SN: Did you face anything weird when adapting the novel?
SS: Well what most people don’t seem to know is that Mark Haddon actually wrote about 80% of the dialogue as it’s just lifted from the book, so all I did was add some extra bits in and dramatise it. One time when I took my son to see it when he was about 12, I told him this and he told me that all of the bits I added in were probably just the swear words, which is kind of true really.

SN: Well it’s funny you should say that because the book really does use some foul language. I remember a teacher read it to us in class when we were about 10 years old and eventually stopped reading it to us because the language was so bad.
SS: Well we had to change that for the stage as well: we had to change “cunt” to “twat” a lot in the stage play because that word made the show a lot less young-child friendly.

SN: Do you ever get bored about talking about Curious Incident?
SS: If you think I get bored of talking about Curious sometimes, imagine how many times Mark has been asked about it! And before we made the play, he had really fallen out of love with it until he came to the first read-through and sat at the table with us and ended up in tears because he’d remember what he’d loved about the story in the first place that he’d forgotten as it had gone through the grinder of publicity.

SN: You mention that Mark gets a lot of publicity still about Curious, but he’s done stuff since then. Do you ever feel like there is a negative side to the success of Curious Incident in relation to your own work?
SS: Genuinely, the only time I get bored by the success of it is when I do interviews about it. I’ve given the answer about Mark asking me to do it about a hundred times now and I just think “ah, come on, I don’t need to say it again, do I?” I’m doing another interview on Monday with a journalist in Texas, but apart from that, I fucking love it. I love Marianne’s production and I’ve loved other productions that I’ve seen in other countries. I love the story – it always makes me cry and always makes me laugh, and that’s not just me laughing at my own jokes or crying at my own words but it’s the spirit of collaboration that kind of charges the whole production. You know, there are plays that I’ve written subsequently that I am just as proud of. I was proud of Birdland [2014, Royal Court] and Carmen Disruption [Deutsches Schauspielhaus, 2014] and Blindsided at the Royal Exchange in Manchester [2014 as well] and they run for five weeks and maybe – I don’t know – 20,000 people see them, but they’re just as valuable to me. I love some of my plays that have only played to 20% capacity like The Trial of Ubu at the Hampstead Theatre [2012, directed by Katie Mitchell] – fucking empty that theatre – but I really loved that show and I think it’s possible to love all of the plays kind of equally. But the only time I get tired of Curious is occasionally on the interviews, but you’re very charming so I’ll forgive you.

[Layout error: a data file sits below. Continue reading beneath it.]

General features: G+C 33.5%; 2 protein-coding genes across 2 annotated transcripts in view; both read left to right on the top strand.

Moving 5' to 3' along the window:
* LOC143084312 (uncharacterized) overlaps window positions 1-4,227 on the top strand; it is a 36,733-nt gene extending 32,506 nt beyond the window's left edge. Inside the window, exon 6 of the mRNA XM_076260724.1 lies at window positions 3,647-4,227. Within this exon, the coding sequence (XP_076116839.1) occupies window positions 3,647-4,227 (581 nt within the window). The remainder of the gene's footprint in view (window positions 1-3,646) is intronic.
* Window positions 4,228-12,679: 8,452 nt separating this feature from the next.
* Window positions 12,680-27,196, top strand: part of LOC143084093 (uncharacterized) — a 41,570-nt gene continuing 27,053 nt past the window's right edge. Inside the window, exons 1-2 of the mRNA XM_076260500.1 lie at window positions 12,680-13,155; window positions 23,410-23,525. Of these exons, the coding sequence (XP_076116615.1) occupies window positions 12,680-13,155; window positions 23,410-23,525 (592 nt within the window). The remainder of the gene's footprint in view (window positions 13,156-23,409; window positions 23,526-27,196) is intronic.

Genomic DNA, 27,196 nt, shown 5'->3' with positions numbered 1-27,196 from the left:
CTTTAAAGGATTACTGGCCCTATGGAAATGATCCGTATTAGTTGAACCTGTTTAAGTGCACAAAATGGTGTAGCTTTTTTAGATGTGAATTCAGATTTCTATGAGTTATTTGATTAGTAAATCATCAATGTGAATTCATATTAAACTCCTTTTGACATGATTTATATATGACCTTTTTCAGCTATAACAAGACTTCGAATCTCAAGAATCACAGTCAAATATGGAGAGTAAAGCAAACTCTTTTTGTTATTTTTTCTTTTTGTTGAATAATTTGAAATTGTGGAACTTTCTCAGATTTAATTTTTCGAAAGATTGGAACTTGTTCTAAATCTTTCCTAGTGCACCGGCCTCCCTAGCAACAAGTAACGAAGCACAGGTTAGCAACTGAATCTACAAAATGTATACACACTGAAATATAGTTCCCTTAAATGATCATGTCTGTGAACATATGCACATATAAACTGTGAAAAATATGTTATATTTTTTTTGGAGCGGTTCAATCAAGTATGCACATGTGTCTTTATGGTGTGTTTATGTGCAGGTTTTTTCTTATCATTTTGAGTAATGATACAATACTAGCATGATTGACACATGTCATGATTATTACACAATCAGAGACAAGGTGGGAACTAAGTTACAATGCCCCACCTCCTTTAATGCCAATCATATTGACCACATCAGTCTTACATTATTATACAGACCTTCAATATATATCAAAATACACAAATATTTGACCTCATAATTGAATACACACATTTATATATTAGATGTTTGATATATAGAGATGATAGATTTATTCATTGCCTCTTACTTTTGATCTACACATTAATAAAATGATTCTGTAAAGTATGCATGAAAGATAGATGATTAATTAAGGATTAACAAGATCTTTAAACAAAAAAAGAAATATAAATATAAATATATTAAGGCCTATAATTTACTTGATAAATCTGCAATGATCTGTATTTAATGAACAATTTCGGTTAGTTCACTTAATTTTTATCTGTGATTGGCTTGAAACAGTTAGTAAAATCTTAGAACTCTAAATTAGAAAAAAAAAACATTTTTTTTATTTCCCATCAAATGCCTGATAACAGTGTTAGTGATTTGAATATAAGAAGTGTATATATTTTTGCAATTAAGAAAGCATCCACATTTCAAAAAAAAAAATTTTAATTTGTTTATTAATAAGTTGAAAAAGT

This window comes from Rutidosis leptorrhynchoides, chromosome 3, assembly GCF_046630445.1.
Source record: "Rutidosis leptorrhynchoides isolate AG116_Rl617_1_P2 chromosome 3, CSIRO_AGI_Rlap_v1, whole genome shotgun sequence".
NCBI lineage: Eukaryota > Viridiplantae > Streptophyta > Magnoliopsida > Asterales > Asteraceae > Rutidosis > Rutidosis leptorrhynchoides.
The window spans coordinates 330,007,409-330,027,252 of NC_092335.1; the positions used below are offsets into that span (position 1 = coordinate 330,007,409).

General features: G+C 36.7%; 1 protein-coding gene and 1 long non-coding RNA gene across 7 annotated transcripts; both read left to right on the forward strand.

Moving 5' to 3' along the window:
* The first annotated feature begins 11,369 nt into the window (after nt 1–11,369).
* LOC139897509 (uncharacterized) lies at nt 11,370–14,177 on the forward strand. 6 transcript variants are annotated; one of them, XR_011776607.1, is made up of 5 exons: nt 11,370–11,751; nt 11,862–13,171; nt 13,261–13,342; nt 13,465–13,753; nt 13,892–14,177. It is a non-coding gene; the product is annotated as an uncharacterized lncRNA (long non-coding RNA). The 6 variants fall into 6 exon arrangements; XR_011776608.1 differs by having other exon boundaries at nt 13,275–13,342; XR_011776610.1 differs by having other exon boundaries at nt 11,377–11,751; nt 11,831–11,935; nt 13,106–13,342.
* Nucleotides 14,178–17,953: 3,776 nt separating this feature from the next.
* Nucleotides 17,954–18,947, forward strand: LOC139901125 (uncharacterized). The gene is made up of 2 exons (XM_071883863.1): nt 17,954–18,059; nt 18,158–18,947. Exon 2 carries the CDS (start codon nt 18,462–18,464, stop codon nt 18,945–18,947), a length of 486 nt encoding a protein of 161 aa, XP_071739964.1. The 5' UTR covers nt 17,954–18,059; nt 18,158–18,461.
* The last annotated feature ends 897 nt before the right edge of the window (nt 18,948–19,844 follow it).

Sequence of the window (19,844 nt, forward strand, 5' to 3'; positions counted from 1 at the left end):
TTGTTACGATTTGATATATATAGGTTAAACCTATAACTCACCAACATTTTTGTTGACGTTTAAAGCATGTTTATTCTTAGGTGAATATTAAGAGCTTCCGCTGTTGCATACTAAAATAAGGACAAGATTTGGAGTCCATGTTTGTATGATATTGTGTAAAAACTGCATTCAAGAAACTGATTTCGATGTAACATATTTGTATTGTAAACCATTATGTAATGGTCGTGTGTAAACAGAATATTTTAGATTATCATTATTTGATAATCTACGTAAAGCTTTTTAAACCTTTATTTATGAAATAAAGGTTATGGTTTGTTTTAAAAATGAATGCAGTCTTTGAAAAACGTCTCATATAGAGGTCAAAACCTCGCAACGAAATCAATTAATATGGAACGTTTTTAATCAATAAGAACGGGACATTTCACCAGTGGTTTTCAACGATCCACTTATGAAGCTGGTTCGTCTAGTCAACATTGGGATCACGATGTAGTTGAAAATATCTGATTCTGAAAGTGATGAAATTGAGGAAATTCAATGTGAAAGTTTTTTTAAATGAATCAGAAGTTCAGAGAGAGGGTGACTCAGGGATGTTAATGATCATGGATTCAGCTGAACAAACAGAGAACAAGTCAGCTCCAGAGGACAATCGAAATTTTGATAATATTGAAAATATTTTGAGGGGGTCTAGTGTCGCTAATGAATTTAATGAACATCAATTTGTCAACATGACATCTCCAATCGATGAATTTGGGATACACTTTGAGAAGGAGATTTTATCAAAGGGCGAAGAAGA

Bryan Cranston presents Simon Stephens with his Tony Award for Best Play for Curious Incident in 2015

SN: Thanks! How do you feel about the show’s success?
SS: I fucking love it really and everything about it, both for my own work and for others too. The two young men who originated Christopher in London and on Broadway – Luke Treadaway in London and Alex Sharp in New York – were virtual nobodys when we cast them and now, they’re both Olivier and Tony Award-winning actors. It’s fantastic that the show has had so much success for so many of us in loads of different ways

SN: What do you think it is that makes Curious Incident so universal and so special?
SS: We’re lucky with Curious Incident because its West End run and the tour have given so many people the chance to see it and enjoy it. Many more people are going to go and see Curious Incident on a whim like a husband and wife on a Friday night date in comparison to the audience of Nuclear War at the Royal Court this year that will just be full of really intense theatre nerds [like me!] and I think that’s really cool too. I love how Bunny Christie’s design on the set has also become such an intriguing and iconic part of the piece as well and I love how many people Instagram their view of the stage and stuff.

SN: I find that really interesting too. I remember you discussed that topic with David Hare in one of your Playwright’s Podcasts for the Royal Court and you said that there is something very important about getting that visual right now as the curtain is almost always up when you walk into the theatre these days.
SS: Yeah exactly, and you can go to so many places and see a staircase and a chair and everything like that but in this piece, you just see that cool black box and you’re immediately pulled in by it.

SN: Rumour has it, you used to work in a local prison…
SS: I did! I did a playwriting workshop in a prison in Grendon Underwood-